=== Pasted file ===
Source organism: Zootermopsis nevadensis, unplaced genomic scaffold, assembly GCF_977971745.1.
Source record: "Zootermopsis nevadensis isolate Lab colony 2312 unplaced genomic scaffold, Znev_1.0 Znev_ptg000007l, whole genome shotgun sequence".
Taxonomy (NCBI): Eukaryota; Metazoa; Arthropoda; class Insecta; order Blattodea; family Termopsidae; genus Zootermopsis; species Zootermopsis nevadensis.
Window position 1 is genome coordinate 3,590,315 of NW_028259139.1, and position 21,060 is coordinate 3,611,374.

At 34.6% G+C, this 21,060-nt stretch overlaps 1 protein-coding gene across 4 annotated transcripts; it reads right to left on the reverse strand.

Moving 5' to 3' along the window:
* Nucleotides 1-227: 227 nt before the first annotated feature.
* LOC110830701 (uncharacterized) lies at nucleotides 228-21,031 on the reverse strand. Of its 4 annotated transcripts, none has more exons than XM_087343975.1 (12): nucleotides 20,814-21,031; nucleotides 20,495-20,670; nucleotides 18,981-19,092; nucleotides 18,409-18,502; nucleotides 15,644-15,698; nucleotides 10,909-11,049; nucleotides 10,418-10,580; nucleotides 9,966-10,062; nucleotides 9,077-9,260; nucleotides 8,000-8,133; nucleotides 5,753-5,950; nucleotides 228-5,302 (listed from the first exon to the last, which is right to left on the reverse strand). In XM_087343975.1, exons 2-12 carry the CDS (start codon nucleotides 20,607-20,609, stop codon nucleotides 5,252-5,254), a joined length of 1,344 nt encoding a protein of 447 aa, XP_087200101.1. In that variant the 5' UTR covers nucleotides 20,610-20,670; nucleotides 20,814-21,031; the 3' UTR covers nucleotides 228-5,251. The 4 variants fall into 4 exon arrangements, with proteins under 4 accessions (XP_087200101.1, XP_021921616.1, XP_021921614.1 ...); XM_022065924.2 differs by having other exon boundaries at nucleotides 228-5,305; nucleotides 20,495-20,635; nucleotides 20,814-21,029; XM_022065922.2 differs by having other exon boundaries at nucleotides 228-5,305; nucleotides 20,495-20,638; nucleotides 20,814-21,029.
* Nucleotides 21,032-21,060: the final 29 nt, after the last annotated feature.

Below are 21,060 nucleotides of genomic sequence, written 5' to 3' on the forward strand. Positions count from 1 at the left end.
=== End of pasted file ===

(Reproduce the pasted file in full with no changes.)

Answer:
Source organism: Zootermopsis nevadensis, unplaced genomic scaffold, assembly GCF_977971745.1.
Source record: "Zootermopsis nevadensis isolate Lab colony 2312 unplaced genomic scaffold, Znev_1.0 Znev_ptg000007l, whole genome shotgun sequence".
Taxonomy (NCBI): Eukaryota; Metazoa; Arthropoda; class Insecta; order Blattodea; family Termopsidae; genus Zootermopsis; species Zootermopsis nevadensis.
Window position 1 is genome coordinate 3,590,315 of NW_028259139.1, and position 21,060 is coordinate 3,611,374.

At 34.6% G+C, this 21,060-nt stretch overlaps 1 protein-coding gene across 4 annotated transcripts; it reads right to left on the reverse strand.

Moving 5' to 3' along the window:
* Nucleotides 1-227: 227 nt before the first annotated feature.
* LOC110830701 (uncharacterized) lies at nucleotides 228-21,031 on the reverse strand. Of its 4 annotated transcripts, none has more exons than XM_087343975.1 (12): nucleotides 20,814-21,031; nucleotides 20,495-20,670; nucleotides 18,981-19,092; nucleotides 18,409-18,502; nucleotides 15,644-15,698; nucleotides 10,909-11,049; nucleotides 10,418-10,580; nucleotides 9,966-10,062; nucleotides 9,077-9,260; nucleotides 8,000-8,133; nucleotides 5,753-5,950; nucleotides 228-5,302 (listed from the first exon to the last, which is right to left on the reverse strand). In XM_087343975.1, exons 2-12 carry the CDS (start codon nucleotides 20,607-20,609, stop codon nucleotides 5,252-5,254), a joined length of 1,344 nt encoding a protein of 447 aa, XP_087200101.1. In that variant the 5' UTR covers nucleotides 20,610-20,670; nucleotides 20,814-21,031; the 3' UTR covers nucleotides 228-5,251. The 4 variants fall into 4 exon arrangements, with proteins under 4 accessions (XP_087200101.1, XP_021921616.1, XP_021921614.1 ...); XM_022065924.2 differs by having other exon boundaries at nucleotides 228-5,305; nucleotides 20,495-20,635; nucleotides 20,814-21,029; XM_022065922.2 differs by having other exon boundaries at nucleotides 228-5,305; nucleotides 20,495-20,638; nucleotides 20,814-21,029.
* Nucleotides 21,032-21,060: the final 29 nt, after the last annotated feature.

Below are 21,060 nucleotides of genomic sequence, written 5' to 3' on the forward strand. Positions count from 1 at the left end.